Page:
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Indiana University Bloomington

Department of Biology

Graduate Studies

Genetics, Cellular & Molecular Sciences Training Grant

Trainee Profile

Christopher Puccia

Photo of Christopher Puccia
Research Image(s)

yeast cells

Nutritive media was added to meiotic cells that had progressed beyond the meiotic commitment point. TOP: Wild-type yeast cell appropriately continues to undergo meiosis, shown here in Anaphase II. BOTTOM: A yeast cell mutant for lowered expression of NDT80, a key meiotic regulator. This cell undergoes the first meiotic division, then inappropriately returns-to-growth and buds, creating a daughter cell with one nucleus and leaving the mother cell with three nuclei. Green labels tubulin and red labels the spindle pole bodies.

Graduate Student
Contact Information
JH A315
Lacefield Lab website
Program
Department of Biology:
Genome, Cell & Developmental Biology
Education
B.S. Biology, 2010, Gonzaga University
Awards
Floyd Plant and Fungal Biology Summer Fellowship, Indiana University, (2014)
NIH Training Grant in Molecular, Cellular, and Molecular Sciences (2014-2016)
Research Description

Diploid budding yeast cells will undergo two meiotic divisions when exposed to starvation conditions, resulting in four haploid spores.  In a process called return-to-growth, if nutrient media is provided to the cells while undergoing meiosis, they will exit meiosis and enter mitosis, provided they have not progressed past the meiotic commitment point.  Upon reaching the meiotic commitment point, previously demonstrated to be during prometaphase I, cells will continue to finish meiosis even if they are subjected to nutritive growth conditions.  If cells inappropriately return-to-growth after this meiotic commitment point, an increase in genome copy number can result.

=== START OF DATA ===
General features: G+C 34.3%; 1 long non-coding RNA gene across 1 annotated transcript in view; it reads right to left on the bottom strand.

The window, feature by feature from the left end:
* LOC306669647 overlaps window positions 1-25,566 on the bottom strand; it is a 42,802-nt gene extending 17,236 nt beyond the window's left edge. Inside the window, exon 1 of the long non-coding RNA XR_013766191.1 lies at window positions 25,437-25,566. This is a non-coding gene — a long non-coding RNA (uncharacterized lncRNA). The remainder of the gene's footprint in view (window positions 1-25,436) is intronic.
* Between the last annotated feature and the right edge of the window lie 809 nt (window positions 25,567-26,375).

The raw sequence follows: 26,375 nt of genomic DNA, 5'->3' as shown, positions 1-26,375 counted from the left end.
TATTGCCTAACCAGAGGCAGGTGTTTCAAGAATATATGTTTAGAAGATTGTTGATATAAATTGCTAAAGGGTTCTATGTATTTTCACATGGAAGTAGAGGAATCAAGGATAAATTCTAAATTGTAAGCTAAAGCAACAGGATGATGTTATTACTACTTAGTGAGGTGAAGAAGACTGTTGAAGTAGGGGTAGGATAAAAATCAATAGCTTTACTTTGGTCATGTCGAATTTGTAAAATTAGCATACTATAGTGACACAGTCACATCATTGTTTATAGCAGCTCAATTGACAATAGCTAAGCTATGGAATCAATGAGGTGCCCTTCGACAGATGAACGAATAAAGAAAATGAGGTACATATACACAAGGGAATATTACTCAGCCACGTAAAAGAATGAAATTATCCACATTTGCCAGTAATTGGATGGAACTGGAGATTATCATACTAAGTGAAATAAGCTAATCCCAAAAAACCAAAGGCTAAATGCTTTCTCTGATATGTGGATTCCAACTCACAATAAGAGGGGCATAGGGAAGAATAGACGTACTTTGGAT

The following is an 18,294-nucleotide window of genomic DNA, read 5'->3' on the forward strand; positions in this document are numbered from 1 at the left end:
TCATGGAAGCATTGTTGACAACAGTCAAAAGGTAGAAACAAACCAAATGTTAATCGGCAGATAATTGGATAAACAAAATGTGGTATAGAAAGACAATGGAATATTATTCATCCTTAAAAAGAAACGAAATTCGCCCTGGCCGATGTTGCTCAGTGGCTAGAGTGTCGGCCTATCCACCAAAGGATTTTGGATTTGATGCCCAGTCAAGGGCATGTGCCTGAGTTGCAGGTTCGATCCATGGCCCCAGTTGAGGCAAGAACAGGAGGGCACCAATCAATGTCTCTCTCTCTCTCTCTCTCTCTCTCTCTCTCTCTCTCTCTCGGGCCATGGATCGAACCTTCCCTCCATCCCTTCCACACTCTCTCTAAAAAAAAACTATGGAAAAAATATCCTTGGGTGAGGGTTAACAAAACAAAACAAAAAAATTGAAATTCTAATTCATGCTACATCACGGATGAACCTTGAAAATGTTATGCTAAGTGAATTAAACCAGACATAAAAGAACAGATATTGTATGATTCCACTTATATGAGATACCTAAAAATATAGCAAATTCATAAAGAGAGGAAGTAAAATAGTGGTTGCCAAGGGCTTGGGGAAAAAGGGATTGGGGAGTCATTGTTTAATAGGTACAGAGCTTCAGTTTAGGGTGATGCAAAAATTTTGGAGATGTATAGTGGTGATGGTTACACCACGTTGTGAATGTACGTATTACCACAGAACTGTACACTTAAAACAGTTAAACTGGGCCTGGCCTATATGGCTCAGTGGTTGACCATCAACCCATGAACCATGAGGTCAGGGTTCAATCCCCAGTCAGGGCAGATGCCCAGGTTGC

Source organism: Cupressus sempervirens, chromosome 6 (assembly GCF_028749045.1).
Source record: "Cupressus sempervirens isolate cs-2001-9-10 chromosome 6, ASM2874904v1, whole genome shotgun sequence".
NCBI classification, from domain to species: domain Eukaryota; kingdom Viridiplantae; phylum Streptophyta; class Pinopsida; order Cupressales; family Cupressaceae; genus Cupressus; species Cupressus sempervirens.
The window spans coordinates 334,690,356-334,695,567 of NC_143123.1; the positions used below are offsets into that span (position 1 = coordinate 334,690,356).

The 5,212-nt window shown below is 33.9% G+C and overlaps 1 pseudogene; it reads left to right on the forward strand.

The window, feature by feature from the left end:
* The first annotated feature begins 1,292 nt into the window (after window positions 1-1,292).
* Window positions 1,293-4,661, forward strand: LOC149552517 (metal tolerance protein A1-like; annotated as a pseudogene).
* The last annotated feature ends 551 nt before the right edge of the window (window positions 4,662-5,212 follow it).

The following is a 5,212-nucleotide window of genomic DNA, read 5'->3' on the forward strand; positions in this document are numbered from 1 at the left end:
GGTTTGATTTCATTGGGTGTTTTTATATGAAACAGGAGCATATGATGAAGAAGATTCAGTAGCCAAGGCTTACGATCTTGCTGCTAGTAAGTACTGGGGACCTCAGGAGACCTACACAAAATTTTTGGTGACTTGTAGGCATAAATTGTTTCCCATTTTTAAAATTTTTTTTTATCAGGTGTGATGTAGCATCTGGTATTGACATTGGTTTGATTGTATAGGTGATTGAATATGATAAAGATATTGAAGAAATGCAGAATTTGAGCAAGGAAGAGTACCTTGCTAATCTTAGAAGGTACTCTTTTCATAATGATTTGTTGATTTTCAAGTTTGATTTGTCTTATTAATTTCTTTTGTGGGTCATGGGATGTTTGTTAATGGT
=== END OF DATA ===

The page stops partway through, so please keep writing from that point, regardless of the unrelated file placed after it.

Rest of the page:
The pathways that control the meiotic divisions are primarily regulated by phosphorylation.  Because of this, I am interested in identifying the kinases specifically responsible for maintaining meiotic commitment.  Using live fluorescent microscopy and microfluidics, nutritive media and other small molecules are flown into cells undergoing the meiotic divisions, allowing me to assess meiotic commitment in various genetic backgrounds.   

Select Publications
Covo, S., Puccia, C. M., Argueso, J. L., Gordenin, D. A., & Resnick, M. A. (2013). The Sister Chromatid Cohesion Pathway Suppresses Multiple Chromosome Gain and Chromosome Amplification. Genetics, genetics-113.159.202
Zhang, H., Zeidler, A. F., Song, W., Puccia, C. M., Malc, E., Greenwell, P. W., Mieczkowski, P. A., Petes, T. D., & Argueso, J. L. (2013). Gene copy-number variation in haploid and diploid strains of the yeast Saccharomyces cerevisiae. Genetics, 193(3), 785-801.
Shea, J., Kersten, G. J., Puccia, C. M., Stanton, A. T., Stiso, S. N., Helgeson, E. S., & Back, E. J. (2012). The use of parasites as indicators of ecosystem health as compared to insects in freshwater lakes of the Inland Northwest. Ecological Indicators, 13(1), 184-188.
Select Presentations
Puccia et al. (2014) Genetics, Cellular and Molecular Sciences Training Grant Symposium. “A Microfluidics Approach to Identifying Genes Involved in Meiotic Commitment.” Poster.

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